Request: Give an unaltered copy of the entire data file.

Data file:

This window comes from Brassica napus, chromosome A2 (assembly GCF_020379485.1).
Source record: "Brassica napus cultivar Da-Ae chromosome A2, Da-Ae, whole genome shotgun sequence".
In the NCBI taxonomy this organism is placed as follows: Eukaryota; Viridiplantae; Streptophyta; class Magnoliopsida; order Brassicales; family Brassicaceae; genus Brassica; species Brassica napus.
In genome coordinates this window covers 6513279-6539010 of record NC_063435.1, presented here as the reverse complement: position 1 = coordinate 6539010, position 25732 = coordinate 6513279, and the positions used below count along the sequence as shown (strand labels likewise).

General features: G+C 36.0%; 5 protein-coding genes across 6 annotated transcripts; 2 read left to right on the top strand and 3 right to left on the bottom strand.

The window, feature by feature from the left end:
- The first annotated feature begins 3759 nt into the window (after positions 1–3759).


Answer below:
This window comes from Brassica napus, chromosome A2 (assembly GCF_020379485.1).
Source record: "Brassica napus cultivar Da-Ae chromosome A2, Da-Ae, whole genome shotgun sequence".
In the NCBI taxonomy this organism is placed as follows: Eukaryota; Viridiplantae; Streptophyta; class Magnoliopsida; order Brassicales; family Brassicaceae; genus Brassica; species Brassica napus.
In genome coordinates this window covers 6513279-6539010 of record NC_063435.1, presented here as the reverse complement: position 1 = coordinate 6539010, position 25732 = coordinate 6513279, and the positions used below count along the sequence as shown (strand labels likewise).

General features: G+C 36.0%; 5 protein-coding genes across 6 annotated transcripts; 2 read left to right on the top strand and 3 right to left on the bottom strand.

The window, feature by feature from the left end:
- The first annotated feature begins 3759 nt into the window (after positions 1–3759).